Chapter 1 : Songbird
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Beneath you, the shopkeeper walks around the floor, ensuring that every creature he sells protected from the public -- or most likely, from escaping. It's exactly what you would do if he opened your cage door, and you're sure he knows this. He approaches you with a frown -- he's never forgiven you for your third attempted escape, where you bit his finger so deeply that there's a satisfyingly deep dent in it -- and using some long metal contraption you don't know the name of, replenishes your seed and water. Strangely, despite the name of this establishment being the Magical Menagerie, you've never seen the shopkeeper use a wand.
When the door opens and customers come into the shop, you don't pay any attention to them. You're too expensive a creature for most of their pockets, and those who have the money to pay for you wouldn't be good owners at all. However, suddenly you hear the voices of children and you look up, interested. Children are adorable; their actions cannot be predicted, their thoughts new and unorthodox and honest.
You would know this best of all: you were a mother once, before a group of wizards with brooms, earmuffs and wands stole you from everything that you had ever known.
The girl makes an instant beeline for you, most likely attracted to your polychromatic appearance. You've seen yourself in the reflection of the water; in the mirror hanging on the wall in the other room when your cage was been transported past it; in the rivers of home. As she stares at you wide-eyed, it's clear that she is fascinated by your appearance -- but that feeling is mutual.
She is small, with speckled dark skin and curly black hair that seems to grow in all directions. Her eyes are large and brown, the exact shade of the frogs who live in blue wrappers that you've seen jumping around the shop. Her gaze keeps flickering between your eyes and your tail, and you don't blame her: you've heard people whisper how your tail looks like it's furry while you're covered in feathers. Clearly, she's trying to work out what it is, and you wish you could give her the answer.
"Roxanne, come along. We've got to buy a cat for Freddie," a tall woman calls out, approaching the girl and taking her hand to tug her away.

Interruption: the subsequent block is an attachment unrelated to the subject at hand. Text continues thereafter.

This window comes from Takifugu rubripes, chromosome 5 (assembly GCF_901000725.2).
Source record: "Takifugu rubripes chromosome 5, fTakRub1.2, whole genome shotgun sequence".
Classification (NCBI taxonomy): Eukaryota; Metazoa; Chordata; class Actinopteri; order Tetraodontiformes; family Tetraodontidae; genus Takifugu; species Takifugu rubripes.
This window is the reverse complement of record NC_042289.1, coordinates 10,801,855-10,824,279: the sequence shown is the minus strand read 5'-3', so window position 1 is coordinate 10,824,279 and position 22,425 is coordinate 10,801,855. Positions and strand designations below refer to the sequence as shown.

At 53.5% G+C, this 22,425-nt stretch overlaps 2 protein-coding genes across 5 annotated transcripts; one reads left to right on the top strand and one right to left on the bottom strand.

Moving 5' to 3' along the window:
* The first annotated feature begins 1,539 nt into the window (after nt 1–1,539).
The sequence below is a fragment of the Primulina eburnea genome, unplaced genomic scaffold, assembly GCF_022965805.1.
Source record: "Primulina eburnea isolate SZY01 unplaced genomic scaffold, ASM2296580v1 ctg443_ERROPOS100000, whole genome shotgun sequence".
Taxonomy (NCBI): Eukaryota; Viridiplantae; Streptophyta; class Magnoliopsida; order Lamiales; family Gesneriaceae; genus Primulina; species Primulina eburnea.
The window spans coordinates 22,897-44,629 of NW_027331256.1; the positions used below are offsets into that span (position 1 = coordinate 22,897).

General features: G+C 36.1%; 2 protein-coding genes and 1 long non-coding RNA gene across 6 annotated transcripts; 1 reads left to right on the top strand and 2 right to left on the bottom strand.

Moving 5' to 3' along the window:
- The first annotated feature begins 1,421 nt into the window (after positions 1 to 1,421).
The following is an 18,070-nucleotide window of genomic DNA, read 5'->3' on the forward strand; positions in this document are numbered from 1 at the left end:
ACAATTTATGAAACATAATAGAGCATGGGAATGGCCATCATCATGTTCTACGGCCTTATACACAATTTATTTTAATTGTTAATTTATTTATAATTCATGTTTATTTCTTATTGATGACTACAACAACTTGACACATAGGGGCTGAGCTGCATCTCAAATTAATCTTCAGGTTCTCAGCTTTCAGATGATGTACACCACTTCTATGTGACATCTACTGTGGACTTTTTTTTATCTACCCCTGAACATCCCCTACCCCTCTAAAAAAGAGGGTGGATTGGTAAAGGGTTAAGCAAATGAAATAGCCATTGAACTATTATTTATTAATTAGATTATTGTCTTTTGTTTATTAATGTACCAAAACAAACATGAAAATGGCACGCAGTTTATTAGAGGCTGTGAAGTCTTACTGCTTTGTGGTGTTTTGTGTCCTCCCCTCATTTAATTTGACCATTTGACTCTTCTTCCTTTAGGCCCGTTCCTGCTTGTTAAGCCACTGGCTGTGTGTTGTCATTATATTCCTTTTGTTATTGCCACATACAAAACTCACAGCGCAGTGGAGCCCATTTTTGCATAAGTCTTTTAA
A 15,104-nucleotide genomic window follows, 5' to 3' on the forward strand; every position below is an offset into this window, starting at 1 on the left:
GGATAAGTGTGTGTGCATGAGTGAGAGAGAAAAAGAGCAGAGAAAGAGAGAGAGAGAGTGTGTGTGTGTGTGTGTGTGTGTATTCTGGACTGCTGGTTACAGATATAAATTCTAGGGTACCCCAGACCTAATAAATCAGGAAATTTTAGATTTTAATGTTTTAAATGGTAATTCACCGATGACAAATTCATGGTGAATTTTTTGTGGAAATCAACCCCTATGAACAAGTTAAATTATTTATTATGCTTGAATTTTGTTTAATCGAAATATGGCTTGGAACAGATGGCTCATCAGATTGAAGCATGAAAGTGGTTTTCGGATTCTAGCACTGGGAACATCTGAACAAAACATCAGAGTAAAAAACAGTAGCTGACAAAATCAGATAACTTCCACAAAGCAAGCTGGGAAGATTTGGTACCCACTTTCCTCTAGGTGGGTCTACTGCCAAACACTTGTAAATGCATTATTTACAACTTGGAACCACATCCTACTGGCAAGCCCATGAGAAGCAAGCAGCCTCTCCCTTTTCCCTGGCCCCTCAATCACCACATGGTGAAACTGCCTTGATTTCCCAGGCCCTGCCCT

"She'll be fine, Angie," a man with red hair insists, a tall boy standing next to him -- the boy is almost identical to the girl in appearance, and so he must be her brother, while the two adults are presumably their parents. "Let her look at the birds while we see the cats; she won't come to any harm here."
Angie frowns, pursing her lips in distaste. "I don't know how you passed your Care of Magical Creatures O.W.L., George; that's a Fwooper."
While George looks confused and Freddie walks away from his family -- presumably towards those infernal cats -- you watch Roxanne smiling at you. Even you know that she won't be able to hear you, you open your beak and move it as if you're singing; hopefully, she'll appreciate the gesture at least.
"Mummy, Daddy," Roxanne says, not seeming to understand. "Will you be quiet, I can't hear the bird."
The shopkeeper takes his cue to intervene. "Oh no, sweetie," he simpers, in a tone that should only be reserved for babies. "This bird is a Fwooper; that's why she's got a Silencing Charm on her."
You watch as Roxanne's expression changes: first there is confusion, then horror, before she settles on a murderous gaze that you're sure would be fatal if she was a cockatrice and not human.
The tone of her voice is sharp and plaintive, like only a child's voice can be. Even as you watch, people are slowly trailing off their conversations to watch the shopkeeper's reaction to Roxanne's question.
"Erm... Well..." the shopkeeper flounders, clearly unused to be the centre of attention. "You see, Miss Weasley, the Fwooper's song is known for driving humans insane. That's why, to protect the innocent public, Silencing Charms have to be placed on them before they can be sold."